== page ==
Regional headlines: remembering the Roma Holocaust; “constructive” talks between Iran and Ukraine; coronavirus vaccine in Russia; Japanese bail out Lithuanian museum; and state secrets in North Macedonia.
European Holocaust Memorial Day for Sinti and Roma Marked at Auschwitz
European leaders, state officials, and survivors commemorated European Holocaust Memorial Day for Sinti and Roma at the Auschwitz-Birkenau concentration camp in Poland, Al Jazeera writes. Yesterday’s event fell on the same date as the massacre on the night of 2 August 1944, when German guards murdered thousands of men, women, and children in gas chambers as part of an operation to liquidate what was then called the “Gypsy family camp” at Auschwitz-Birkenau. The commemoration was attended by representatives of the Evangelical Church in Germany (EKD) and Germany’s Central Council of Jews, making this their first shared remembrance of the Sinti and Roma killed at the camp. In a statement released ahead of yesterday’s day of rememberance, high officials of the European Commission spoke about Europe’s duty “to protect its minorities from racism and discrimination,” and said: “We must replace anti-gypsyism with openness and acceptance, hate speech and hate crime with tolerance and respect for human dignity, and bullying with education about the Holocaust.“ As Deutsche Welle notes, Nazi Germany launched an extermination campaign against Romani peoples, killing an estimated 500,000 of them, out of which around 20,000 were killed at Auschwitz alone.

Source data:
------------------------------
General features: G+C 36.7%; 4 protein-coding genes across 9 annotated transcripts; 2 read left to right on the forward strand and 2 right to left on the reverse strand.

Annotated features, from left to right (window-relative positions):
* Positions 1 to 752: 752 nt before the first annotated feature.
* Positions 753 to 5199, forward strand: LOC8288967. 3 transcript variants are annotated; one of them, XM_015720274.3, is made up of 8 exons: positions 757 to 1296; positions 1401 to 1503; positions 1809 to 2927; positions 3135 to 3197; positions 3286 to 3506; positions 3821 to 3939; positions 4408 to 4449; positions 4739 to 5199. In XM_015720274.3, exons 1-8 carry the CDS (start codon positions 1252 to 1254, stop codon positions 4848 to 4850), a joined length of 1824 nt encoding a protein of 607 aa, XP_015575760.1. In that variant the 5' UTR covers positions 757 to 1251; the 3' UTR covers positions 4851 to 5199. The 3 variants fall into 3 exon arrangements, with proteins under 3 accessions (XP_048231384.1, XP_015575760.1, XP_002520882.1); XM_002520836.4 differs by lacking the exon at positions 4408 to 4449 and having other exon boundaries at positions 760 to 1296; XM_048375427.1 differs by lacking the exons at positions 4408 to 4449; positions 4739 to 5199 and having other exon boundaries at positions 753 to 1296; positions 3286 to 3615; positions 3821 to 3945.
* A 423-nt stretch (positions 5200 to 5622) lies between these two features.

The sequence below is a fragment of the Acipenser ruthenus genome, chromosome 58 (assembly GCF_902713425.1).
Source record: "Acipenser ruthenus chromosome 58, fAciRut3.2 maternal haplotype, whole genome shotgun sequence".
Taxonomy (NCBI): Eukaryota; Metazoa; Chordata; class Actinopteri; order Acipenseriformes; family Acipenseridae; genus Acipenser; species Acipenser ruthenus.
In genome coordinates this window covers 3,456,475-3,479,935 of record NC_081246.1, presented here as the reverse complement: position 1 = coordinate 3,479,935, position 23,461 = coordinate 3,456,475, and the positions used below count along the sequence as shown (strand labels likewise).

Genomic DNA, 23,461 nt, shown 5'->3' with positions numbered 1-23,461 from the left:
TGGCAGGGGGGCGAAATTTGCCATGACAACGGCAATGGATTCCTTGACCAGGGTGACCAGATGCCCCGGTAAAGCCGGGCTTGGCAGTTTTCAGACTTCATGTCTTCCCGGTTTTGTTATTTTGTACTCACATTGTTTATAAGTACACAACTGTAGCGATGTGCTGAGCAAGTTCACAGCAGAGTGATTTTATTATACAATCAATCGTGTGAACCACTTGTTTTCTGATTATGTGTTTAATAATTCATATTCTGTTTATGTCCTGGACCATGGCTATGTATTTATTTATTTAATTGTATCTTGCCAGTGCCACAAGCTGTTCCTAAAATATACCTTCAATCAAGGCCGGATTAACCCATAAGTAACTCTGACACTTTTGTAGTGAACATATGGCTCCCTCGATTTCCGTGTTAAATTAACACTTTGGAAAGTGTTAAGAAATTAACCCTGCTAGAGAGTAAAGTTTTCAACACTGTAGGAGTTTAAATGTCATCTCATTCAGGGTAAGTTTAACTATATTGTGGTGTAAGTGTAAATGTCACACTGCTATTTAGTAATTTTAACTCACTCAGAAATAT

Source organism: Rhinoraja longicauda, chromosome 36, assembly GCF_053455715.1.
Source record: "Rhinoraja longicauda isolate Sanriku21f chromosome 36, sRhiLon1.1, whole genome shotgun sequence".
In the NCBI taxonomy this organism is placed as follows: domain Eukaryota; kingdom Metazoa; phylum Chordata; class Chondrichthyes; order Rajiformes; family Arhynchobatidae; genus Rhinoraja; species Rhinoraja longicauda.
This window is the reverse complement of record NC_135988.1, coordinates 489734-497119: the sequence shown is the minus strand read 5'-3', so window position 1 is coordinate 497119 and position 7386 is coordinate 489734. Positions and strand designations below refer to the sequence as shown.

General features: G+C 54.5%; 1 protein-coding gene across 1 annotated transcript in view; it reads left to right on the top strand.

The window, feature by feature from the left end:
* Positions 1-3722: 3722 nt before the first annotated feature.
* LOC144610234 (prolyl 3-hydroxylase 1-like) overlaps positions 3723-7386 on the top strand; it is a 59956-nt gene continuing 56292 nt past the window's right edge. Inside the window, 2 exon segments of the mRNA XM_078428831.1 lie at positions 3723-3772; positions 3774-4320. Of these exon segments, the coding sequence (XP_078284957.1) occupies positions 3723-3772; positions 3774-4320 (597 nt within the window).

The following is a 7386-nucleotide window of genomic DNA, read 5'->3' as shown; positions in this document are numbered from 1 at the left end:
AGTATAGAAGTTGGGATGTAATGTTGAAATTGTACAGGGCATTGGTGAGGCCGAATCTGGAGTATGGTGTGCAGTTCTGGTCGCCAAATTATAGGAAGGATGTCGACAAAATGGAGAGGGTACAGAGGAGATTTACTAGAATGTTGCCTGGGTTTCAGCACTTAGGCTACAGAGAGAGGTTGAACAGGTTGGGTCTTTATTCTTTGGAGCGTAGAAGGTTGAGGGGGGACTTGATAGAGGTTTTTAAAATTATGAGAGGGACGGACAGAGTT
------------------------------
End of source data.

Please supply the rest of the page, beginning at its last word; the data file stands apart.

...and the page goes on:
Kyiv Holds “Constructive Talks” with Tehran Over Downed Airplane
“We saw Iran was disposed to have a serious and substantive conversation,” Ukrainian Foreign Minister Dmytro Kuleba said following the first round of talks with the country’s representatives last Friday, Reuters writes. Last month, the Civil Aviation Organisation of Iran (CAOI) blamed “human error” and poor military communication for the downing of a Ukrainian passenger plane in January. The Ukrainian International Airlines Boeing 737 plane crashed shortly after taking off from Tehran; all passengers – including 82 Iranians, 63 Canadians, 11 Ukrainians, 10 Swedes, three Germans, and three Britons – died. A month later, Iran announced that it would no longer cooperate with Ukraine on the crash investigation, after Ukrainian media obtained an audio recording allegedly of an Iranian pilot about to land at Tehran’s international airport, who reported a suspicious sight. If talks with Iran falter, Kuleba said Ukraine will “go to international courts and I have absolutely no doubt that we will bring Iran to justice. But this is plan B,” Reuters reports. “And plan A is negotiations with Iran and the solution of all these issues and the payment of compensation.”
Contradictory Accounts Surround Coronavirus Vaccine Release in Russia